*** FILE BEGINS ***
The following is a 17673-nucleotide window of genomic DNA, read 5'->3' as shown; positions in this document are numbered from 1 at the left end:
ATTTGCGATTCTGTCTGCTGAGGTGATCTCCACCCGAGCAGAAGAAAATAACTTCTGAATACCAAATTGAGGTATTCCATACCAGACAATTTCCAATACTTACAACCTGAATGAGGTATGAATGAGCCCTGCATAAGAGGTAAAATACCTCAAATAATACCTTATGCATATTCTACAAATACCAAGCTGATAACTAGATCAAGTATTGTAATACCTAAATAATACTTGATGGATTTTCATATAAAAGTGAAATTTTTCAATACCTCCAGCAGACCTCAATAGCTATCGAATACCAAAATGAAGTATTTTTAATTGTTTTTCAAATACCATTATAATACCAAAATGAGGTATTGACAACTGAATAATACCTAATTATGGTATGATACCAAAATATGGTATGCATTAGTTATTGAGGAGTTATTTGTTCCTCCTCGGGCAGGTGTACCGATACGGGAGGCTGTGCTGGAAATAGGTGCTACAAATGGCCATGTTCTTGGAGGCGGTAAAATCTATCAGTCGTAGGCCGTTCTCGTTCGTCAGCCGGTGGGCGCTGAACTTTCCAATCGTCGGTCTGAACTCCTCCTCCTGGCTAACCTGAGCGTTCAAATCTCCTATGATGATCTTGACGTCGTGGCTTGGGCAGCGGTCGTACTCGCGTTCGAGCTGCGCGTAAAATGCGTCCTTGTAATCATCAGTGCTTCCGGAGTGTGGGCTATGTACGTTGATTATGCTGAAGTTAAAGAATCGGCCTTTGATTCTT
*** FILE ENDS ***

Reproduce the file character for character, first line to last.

The following is a 17673-nucleotide window of genomic DNA, read 5'->3' as shown; positions in this document are numbered from 1 at the left end:
ATTTGCGATTCTGTCTGCTGAGGTGATCTCCACCCGAGCAGAAGAAAATAACTTCTGAATACCAAATTGAGGTATTCCATACCAGACAATTTCCAATACTTACAACCTGAATGAGGTATGAATGAGCCCTGCATAAGAGGTAAAATACCTCAAATAATACCTTATGCATATTCTACAAATACCAAGCTGATAACTAGATCAAGTATTGTAATACCTAAATAATACTTGATGGATTTTCATATAAAAGTGAAATTTTTCAATACCTCCAGCAGACCTCAATAGCTATCGAATACCAAAATGAAGTATTTTTAATTGTTTTTCAAATACCATTATAATACCAAAATGAGGTATTGACAACTGAATAATACCTAATTATGGTATGATACCAAAATATGGTATGCATTAGTTATTGAGGAGTTATTTGTTCCTCCTCGGGCAGGTGTACCGATACGGGAGGCTGTGCTGGAAATAGGTGCTACAAATGGCCATGTTCTTGGAGGCGGTAAAATCTATCAGTCGTAGGCCGTTCTCGTTCGTCAGCCGGTGGGCGCTGAACTTTCCAATCGTCGGTCTGAACTCCTCCTCCTGGCTAACCTGAGCGTTCAAATCTCCTATGATGATCTTGACGTCGTGGCTTGGGCAGCGGTCGTACTCGCGTTCGAGCTGCGCGTAAAATGCGTCCTTGTAATCATCAGTGCTTCCGGAGTGTGGGCTATGTACGTTGATTATGCTGAAGTTAAAGAATCGGCCTTTGATTCTT